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Author Topic: WD-40 Contact Cleaner?  (Read 14064 times)

Mike Sokol

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WD-40 Contact Cleaner?
« on: July 03, 2014, 09:51:31 am »

My dad just stopped by to drop off his utility trailer, and complained that his 7-pin to 4-pin trailer adapter was stuck in the hitch connector and pulled apart when he tried to remove it. I pulled it out and did a quick autopsy, which showed the inside of the adapter was soaked with WD-40 and really gummy looking. It appeared that the plastic body of the adapter was deteriorating from WD-40 exposure which is why it got stuck and came apart. Now my 85 year old dad has an almost religious/metaphysical relationship with WD-40, buying it by the case (no kidding) and spraying it on everything from spark plug wires to his hands for cleaning off grease. He also sprays it on all vehicle bulb contacts and trailer wiring. This is also a crowd approved method on many of the RV forums I'm on.

I've been on sound crews where the power guys spray this stuff like crazy on camlocks and such, but I'm not sure about the wisdom of this. I generally use DeoxIT in my lab and for general cleanup of my power distro contacts, but WD-40 is a lot more available and certainly cheaper.

So do any of you use WD-40 for distro contact/connector cleaning in the field? If not, what do you use? Or maybe you just go "naked"?  ;D
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Steve M Smith

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Re: WD-40 Contact Cleaner?
« Reply #1 on: July 03, 2014, 10:22:12 am »

I will use WD40 if nothing else is available and it can't wait. 

I would normally use Servisol contact cleaner though.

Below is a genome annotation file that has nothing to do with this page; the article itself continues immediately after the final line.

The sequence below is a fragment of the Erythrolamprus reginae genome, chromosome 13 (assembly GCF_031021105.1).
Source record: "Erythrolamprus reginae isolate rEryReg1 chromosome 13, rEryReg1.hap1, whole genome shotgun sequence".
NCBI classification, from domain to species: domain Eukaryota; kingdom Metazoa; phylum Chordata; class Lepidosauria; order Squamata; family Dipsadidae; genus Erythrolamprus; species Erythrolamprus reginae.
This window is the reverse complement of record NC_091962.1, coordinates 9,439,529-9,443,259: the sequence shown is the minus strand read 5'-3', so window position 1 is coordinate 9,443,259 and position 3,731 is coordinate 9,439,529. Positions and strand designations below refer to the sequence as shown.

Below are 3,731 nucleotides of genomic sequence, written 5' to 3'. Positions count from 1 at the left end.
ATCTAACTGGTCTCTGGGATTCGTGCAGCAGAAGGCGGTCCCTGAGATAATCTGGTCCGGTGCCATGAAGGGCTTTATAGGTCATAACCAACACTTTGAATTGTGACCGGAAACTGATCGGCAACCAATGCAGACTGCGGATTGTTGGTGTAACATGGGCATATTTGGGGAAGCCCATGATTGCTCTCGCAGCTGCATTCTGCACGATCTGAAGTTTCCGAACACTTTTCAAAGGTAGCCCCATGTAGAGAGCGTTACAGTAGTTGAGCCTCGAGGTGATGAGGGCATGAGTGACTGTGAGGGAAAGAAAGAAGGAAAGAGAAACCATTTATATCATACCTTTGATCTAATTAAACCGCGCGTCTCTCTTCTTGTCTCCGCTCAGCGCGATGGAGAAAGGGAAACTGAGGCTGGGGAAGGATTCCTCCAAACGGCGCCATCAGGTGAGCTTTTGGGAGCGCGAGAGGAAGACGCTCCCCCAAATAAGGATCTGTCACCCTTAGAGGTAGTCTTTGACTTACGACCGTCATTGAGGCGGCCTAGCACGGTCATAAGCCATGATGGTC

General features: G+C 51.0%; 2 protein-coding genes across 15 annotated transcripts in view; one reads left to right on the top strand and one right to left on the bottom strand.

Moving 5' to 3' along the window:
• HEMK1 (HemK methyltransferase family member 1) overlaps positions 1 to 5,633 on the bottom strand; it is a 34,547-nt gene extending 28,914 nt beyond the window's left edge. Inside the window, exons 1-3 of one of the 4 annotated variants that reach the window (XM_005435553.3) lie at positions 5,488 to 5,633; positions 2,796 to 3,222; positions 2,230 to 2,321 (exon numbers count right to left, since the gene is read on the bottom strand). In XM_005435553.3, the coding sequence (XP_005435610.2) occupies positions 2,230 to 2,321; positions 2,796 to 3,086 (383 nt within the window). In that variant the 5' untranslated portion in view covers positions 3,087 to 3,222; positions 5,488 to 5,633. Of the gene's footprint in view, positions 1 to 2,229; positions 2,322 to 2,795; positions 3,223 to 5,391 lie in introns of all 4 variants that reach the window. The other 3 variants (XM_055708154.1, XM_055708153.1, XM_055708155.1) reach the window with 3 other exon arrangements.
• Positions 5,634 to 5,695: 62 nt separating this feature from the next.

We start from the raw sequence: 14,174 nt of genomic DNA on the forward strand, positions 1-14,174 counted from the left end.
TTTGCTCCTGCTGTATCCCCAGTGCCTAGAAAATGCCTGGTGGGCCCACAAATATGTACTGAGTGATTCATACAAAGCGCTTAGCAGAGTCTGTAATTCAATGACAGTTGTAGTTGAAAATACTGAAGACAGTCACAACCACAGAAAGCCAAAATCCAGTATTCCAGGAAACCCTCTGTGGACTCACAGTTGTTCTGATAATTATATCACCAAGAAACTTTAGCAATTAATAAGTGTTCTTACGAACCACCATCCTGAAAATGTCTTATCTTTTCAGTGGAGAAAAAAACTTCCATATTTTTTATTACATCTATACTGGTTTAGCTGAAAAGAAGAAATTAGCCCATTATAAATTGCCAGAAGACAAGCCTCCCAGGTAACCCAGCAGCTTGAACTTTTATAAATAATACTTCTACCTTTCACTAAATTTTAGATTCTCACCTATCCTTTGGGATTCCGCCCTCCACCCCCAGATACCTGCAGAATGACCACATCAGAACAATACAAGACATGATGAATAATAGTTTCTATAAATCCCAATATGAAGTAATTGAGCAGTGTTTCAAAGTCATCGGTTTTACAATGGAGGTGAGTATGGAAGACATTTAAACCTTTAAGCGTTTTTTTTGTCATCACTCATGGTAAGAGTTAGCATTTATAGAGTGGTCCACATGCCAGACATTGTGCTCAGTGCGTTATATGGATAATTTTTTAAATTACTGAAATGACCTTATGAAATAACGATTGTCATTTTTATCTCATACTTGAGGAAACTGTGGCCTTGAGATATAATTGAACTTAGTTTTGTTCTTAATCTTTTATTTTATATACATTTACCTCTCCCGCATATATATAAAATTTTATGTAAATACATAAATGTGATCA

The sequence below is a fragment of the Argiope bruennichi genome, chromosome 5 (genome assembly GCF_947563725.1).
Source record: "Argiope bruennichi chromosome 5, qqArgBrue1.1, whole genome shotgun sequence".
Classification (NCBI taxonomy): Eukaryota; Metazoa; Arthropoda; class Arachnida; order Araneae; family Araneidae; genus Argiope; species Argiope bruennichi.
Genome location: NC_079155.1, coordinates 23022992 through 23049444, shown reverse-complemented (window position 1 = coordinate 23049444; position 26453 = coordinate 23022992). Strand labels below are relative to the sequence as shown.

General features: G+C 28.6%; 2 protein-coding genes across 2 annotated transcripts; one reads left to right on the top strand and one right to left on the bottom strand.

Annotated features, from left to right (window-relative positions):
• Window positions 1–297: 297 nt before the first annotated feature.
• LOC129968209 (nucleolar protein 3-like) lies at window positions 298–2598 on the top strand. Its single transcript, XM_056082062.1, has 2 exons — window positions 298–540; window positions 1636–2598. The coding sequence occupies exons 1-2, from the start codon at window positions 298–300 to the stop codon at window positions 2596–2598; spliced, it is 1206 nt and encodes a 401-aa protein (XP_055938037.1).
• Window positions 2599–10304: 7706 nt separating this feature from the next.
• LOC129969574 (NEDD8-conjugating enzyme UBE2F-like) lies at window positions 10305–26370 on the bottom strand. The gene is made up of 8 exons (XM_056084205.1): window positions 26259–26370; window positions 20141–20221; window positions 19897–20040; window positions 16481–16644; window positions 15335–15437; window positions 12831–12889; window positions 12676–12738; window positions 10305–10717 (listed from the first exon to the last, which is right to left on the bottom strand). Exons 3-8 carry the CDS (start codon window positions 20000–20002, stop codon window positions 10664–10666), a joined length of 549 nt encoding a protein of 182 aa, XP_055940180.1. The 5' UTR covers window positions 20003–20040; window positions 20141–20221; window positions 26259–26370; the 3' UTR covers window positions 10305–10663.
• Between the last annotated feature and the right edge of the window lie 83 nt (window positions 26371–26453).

Steve.
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Tim McCulloch

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Re: WD-40 Contact Cleaner?
« Reply #2 on: July 03, 2014, 10:26:50 am »

We've had a discussion about WD40 before and folks were referencing the MSD to divine the contents of the spray.

WD40 gets gummy on its own, and the solvent/carrier is petroleum based.  That it might attack some plastics is a given, IMHO.

WD40 is meant to be a light solvent, lubricant and drying agent (WD allegedly stands for "water displacer"), but it's not a contact cleaner or anti-seize agent.

For CamLok lubrication I use the conductive anti-oxidizing compound from Gardner-Bender.  When it attracts too much crud or drys out I clean the Cams with a little kerosene and apply new O-A compound.
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Jamin Lynch

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Re: WD-40 Contact Cleaner?
« Reply #3 on: July 03, 2014, 10:29:02 am »

Bring back the days of Tri-Chlor
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Frank DeWitt

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Re: WD-40 Contact Cleaner?
« Reply #4 on: July 03, 2014, 11:02:21 am »

I have a love / mumble relationship with trailers  I like trailers and use them a lot.  for years I fought with the lighting.  I finally won.   I worked out why the lights give trouble.

Electrical stuff doesn't like to go unused.
Electrical stuff doesn't like to be outdoors
Wires don't like to flex
Bulbs are designed so that there connection to the socket will fail.

My first breakthrough was to completely remove the lighting from my utility trailer.  I made up an assembly with left lights right lights each with clamps to fasten to the trailer, and a long cord to go to the car. When the trailer is not in use the whole assembly hangs on the wall in the garage.  The other part, the connector on the car is mounted INSIDE the car.  Not underneath.  End of utility trailer problems.

A bonus is that when I am pulling the trailer around the yard and through the woods with the tractor the lights and wiring and pigtail are on the wall in the garage and are not broken.